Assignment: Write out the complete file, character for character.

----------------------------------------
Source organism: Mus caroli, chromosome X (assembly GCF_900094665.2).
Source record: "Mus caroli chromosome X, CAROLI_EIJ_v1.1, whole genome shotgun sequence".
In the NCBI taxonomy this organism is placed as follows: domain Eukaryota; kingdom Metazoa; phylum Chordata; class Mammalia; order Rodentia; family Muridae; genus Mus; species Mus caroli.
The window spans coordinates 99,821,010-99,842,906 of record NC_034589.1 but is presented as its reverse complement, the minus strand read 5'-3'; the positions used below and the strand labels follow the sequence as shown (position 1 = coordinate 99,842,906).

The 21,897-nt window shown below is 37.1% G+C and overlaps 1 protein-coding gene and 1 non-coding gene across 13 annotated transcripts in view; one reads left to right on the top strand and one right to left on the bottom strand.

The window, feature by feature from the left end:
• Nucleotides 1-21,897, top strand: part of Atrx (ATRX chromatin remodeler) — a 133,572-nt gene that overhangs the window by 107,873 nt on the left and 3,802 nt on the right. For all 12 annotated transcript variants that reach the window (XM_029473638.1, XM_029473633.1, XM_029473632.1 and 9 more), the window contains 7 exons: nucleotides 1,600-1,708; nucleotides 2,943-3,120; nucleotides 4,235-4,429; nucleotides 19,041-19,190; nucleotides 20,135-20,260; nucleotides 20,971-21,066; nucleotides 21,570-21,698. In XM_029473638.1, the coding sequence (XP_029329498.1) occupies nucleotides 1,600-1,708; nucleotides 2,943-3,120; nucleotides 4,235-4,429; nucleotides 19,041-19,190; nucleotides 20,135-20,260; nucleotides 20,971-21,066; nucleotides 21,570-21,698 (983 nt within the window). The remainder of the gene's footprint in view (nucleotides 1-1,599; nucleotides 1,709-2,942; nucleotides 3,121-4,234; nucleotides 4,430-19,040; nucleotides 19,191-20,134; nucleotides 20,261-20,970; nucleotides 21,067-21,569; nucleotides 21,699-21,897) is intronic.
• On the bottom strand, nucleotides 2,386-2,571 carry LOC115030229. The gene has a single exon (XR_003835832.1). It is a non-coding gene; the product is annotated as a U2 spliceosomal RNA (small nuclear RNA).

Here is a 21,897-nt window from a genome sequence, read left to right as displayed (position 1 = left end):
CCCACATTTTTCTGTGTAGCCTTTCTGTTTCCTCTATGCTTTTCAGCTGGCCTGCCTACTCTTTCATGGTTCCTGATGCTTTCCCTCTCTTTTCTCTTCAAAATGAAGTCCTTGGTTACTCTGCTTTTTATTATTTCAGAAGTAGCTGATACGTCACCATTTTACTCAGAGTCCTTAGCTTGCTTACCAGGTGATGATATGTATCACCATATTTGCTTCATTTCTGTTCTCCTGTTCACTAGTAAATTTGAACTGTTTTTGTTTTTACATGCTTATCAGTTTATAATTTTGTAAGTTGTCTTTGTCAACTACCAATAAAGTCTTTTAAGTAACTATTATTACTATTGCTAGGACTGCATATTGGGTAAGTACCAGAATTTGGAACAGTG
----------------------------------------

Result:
Source organism: Mus caroli, chromosome X (assembly GCF_900094665.2).
Source record: "Mus caroli chromosome X, CAROLI_EIJ_v1.1, whole genome shotgun sequence".
In the NCBI taxonomy this organism is placed as follows: domain Eukaryota; kingdom Metazoa; phylum Chordata; class Mammalia; order Rodentia; family Muridae; genus Mus; species Mus caroli.
The window spans coordinates 99,821,010-99,842,906 of record NC_034589.1 but is presented as its reverse complement, the minus strand read 5'-3'; the positions used below and the strand labels follow the sequence as shown (position 1 = coordinate 99,842,906).

The 21,897-nt window shown below is 37.1% G+C and overlaps 1 protein-coding gene and 1 non-coding gene across 13 annotated transcripts in view; one reads left to right on the top strand and one right to left on the bottom strand.

The window, feature by feature from the left end:
• Nucleotides 1-21,897, top strand: part of Atrx (ATRX chromatin remodeler) — a 133,572-nt gene that overhangs the window by 107,873 nt on the left and 3,802 nt on the right. For all 12 annotated transcript variants that reach the window (XM_029473638.1, XM_029473633.1, XM_029473632.1 and 9 more), the window contains 7 exons: nucleotides 1,600-1,708; nucleotides 2,943-3,120; nucleotides 4,235-4,429; nucleotides 19,041-19,190; nucleotides 20,135-20,260; nucleotides 20,971-21,066; nucleotides 21,570-21,698. In XM_029473638.1, the coding sequence (XP_029329498.1) occupies nucleotides 1,600-1,708; nucleotides 2,943-3,120; nucleotides 4,235-4,429; nucleotides 19,041-19,190; nucleotides 20,135-20,260; nucleotides 20,971-21,066; nucleotides 21,570-21,698 (983 nt within the window). The remainder of the gene's footprint in view (nucleotides 1-1,599; nucleotides 1,709-2,942; nucleotides 3,121-4,234; nucleotides 4,430-19,040; nucleotides 19,191-20,134; nucleotides 20,261-20,970; nucleotides 21,067-21,569; nucleotides 21,699-21,897) is intronic.
• On the bottom strand, nucleotides 2,386-2,571 carry LOC115030229. The gene has a single exon (XR_003835832.1). It is a non-coding gene; the product is annotated as a U2 spliceosomal RNA (small nuclear RNA).

Here is a 21,897-nt window from a genome sequence, read left to right as displayed (position 1 = left end):
CCCACATTTTTCTGTGTAGCCTTTCTGTTTCCTCTATGCTTTTCAGCTGGCCTGCCTACTCTTTCATGGTTCCTGATGCTTTCCCTCTCTTTTCTCTTCAAAATGAAGTCCTTGGTTACTCTGCTTTTTATTATTTCAGAAGTAGCTGATACGTCACCATTTTACTCAGAGTCCTTAGCTTGCTTACCAGGTGATGATATGTATCACCATATTTGCTTCATTTCTGTTCTCCTGTTCACTAGTAAATTTGAACTGTTTTTGTTTTTACATGCTTATCAGTTTATAATTTTGTAAGTTGTCTTTGTCAACTACCAATAAAGTCTTTTAAGTAACTATTATTACTATTGCTAGGACTGCATATTGGGTAAGTACCAGAATTTGGAACAGTG